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Cytotoxic lesion of corpus callosum in cerebral venous thrombosis—a case report

Abstract

Background

Veiled by a myriad of monikers, there has been a growing recognition of cytotoxic lesions in the splenium of the corpus callosum as a distinct clinical entity. Despite the varied nomenclature, they all describe restricting callosal lesions on diffusion weighted magnetic resonance imaging with near-complete reversibility on therapy. The currently accepted terminology for these lesions is cytotoxic lesions of the corpus callosum (CLOCC). Only one case of CLOCC associated with cerebral venous Thrombosis has been reported in literature to date.

Case presentation

While these lesions have most commonly been linked to antiepileptic drug therapy, we describe a case of a young adult who developed CLOCC in the background of cerebral venous thrombosis. We hypothesize that occlusion of the posterior pericallosal vein led to the lesion in the splenium. Early institution of anticoagulation therapy resulted in complete reversal of the abnormality, leading to full clinical recovery.

Conclusion

Cytotoxic lesions of the corpus callosum may rarely be associated with cerebral venous thrombosis. We emphasize the need for greater awareness, early imaging and aggressive therapy of this potentially curable entity. We further highlight cerebral venous thrombosis as a cause for CLOCC.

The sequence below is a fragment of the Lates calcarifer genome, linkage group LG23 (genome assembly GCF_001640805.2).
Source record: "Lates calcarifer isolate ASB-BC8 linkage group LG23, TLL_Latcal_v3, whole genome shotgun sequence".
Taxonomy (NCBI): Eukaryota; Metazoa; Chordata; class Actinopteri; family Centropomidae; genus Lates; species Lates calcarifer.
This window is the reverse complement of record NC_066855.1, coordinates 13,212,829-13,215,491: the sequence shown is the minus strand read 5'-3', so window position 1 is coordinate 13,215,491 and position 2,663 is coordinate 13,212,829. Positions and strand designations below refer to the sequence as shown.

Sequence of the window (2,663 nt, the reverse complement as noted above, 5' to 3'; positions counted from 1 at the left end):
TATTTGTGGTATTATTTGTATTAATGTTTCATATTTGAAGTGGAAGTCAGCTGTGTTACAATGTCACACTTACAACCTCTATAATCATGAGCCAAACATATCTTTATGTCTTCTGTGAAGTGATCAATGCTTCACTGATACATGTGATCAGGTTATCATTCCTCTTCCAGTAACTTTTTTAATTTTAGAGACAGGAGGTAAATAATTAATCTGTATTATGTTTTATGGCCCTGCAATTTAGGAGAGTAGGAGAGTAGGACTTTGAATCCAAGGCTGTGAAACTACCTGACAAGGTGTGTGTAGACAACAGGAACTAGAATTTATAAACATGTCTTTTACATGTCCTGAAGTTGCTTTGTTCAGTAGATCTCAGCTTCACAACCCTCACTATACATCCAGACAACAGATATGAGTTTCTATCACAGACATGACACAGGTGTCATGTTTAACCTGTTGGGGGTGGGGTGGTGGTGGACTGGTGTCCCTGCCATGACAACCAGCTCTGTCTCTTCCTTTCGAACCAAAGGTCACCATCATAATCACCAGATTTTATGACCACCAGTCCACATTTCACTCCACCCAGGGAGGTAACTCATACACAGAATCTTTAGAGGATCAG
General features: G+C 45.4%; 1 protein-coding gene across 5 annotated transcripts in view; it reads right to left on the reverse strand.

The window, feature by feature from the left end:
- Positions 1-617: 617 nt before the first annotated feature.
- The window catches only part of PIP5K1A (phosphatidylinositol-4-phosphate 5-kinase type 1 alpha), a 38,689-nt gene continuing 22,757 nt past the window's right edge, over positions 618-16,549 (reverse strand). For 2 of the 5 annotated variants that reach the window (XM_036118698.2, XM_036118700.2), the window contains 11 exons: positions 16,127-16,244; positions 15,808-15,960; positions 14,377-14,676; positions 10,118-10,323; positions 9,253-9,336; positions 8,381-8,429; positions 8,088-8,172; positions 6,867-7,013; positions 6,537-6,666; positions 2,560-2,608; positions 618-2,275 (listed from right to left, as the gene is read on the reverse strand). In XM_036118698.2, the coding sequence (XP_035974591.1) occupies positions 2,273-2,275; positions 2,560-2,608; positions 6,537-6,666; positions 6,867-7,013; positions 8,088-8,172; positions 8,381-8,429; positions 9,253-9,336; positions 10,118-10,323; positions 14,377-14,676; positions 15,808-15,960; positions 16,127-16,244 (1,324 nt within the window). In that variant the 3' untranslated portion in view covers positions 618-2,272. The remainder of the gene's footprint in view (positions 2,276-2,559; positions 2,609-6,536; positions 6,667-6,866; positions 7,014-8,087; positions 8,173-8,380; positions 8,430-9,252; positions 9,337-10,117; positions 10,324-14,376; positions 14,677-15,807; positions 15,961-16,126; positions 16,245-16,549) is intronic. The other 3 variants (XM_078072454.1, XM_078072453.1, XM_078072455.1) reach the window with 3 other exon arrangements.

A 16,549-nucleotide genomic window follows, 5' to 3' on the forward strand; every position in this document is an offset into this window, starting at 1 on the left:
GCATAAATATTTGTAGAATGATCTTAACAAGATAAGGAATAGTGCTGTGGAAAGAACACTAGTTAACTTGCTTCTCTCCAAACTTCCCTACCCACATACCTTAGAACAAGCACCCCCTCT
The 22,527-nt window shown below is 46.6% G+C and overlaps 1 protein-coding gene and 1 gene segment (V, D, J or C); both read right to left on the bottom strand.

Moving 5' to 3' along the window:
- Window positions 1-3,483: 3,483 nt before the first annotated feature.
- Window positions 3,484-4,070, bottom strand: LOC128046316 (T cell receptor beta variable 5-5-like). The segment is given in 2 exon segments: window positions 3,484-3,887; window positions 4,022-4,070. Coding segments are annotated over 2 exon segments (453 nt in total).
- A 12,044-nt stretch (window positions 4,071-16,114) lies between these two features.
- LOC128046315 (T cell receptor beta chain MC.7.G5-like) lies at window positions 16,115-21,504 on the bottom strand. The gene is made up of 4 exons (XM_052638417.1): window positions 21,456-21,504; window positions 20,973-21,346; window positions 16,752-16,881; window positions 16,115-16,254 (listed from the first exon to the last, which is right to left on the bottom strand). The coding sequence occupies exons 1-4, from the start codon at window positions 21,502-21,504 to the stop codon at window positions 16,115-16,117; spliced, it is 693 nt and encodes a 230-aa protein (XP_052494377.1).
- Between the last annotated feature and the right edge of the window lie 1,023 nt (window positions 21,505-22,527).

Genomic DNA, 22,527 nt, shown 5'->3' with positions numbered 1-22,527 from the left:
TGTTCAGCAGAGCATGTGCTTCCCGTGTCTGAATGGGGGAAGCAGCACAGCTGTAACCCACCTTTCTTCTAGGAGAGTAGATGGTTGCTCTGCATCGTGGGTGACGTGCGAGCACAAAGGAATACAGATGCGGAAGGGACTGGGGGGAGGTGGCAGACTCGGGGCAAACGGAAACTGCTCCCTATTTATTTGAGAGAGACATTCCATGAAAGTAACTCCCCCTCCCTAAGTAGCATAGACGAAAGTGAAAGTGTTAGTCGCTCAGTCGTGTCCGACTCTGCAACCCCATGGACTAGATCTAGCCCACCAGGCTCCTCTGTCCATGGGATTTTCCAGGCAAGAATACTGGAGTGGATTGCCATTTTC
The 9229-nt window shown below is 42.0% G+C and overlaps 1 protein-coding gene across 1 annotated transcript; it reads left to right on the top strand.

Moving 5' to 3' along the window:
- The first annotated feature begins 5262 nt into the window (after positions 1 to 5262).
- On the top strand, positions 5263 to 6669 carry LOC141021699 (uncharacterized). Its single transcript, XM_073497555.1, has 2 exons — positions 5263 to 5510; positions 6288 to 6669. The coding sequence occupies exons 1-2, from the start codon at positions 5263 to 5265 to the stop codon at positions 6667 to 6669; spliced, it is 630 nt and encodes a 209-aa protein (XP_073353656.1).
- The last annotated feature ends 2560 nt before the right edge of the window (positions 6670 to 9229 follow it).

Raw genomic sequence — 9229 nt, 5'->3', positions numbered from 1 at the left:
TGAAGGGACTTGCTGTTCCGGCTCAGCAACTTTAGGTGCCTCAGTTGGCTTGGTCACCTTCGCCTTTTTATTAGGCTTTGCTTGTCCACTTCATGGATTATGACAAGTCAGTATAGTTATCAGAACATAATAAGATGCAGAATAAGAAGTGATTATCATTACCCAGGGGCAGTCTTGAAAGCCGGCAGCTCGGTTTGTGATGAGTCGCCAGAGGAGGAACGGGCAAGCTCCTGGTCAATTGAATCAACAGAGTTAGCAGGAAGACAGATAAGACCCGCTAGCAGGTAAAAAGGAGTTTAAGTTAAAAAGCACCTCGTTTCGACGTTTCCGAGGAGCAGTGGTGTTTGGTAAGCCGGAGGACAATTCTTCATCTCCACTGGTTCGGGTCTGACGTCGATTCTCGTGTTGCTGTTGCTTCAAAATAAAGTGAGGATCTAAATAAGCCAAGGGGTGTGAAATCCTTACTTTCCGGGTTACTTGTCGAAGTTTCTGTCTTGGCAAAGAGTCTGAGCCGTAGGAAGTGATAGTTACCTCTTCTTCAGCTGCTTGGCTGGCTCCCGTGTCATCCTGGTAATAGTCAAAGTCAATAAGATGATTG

Background

Transient lesions of the corpus callosum was first reported by Kim et al. in 1999 who noted the disappearance of focal lesions in the splenium of corpus callosum of two patients after withdrawing antiepileptic drugs [1]. Over the years, this entity has been variously described as mild encephalitis/encephalopathy with a reversible splenial lesion (MERS) [2] or reversible splenial lesion syndrome(RESLES) [3]. However the term cytotoxic lesions of the corpus callosum (CLOCC) is now considered most appropriate [4, 5]. CLOCC are secondary lesions associated with various entities including antiepileptics, encephalitis, gastrointestinal infections, metabolic disorders, malignancy, systemic lupus erythematosus, eclampsia, vitamin B12 deficiency and status migrainosus [5,6,7]. CLOCC in the setting of cerebral venous thrombosis (CVT) are however extremely rare. While there has been a previous report of CVT with concomitant CLOCC [8], a strong causal connection could not be established. We report a case of a young adult with CLOCC in the setting of CVT with no other predisposing factors. CVT is further implicated as the causal factor, as the CLOCC reversed with resolution of the CVT. We particularly wish to emphasize the need for early imaging and aggressive therapy in this potentially curable disease.

Case presentation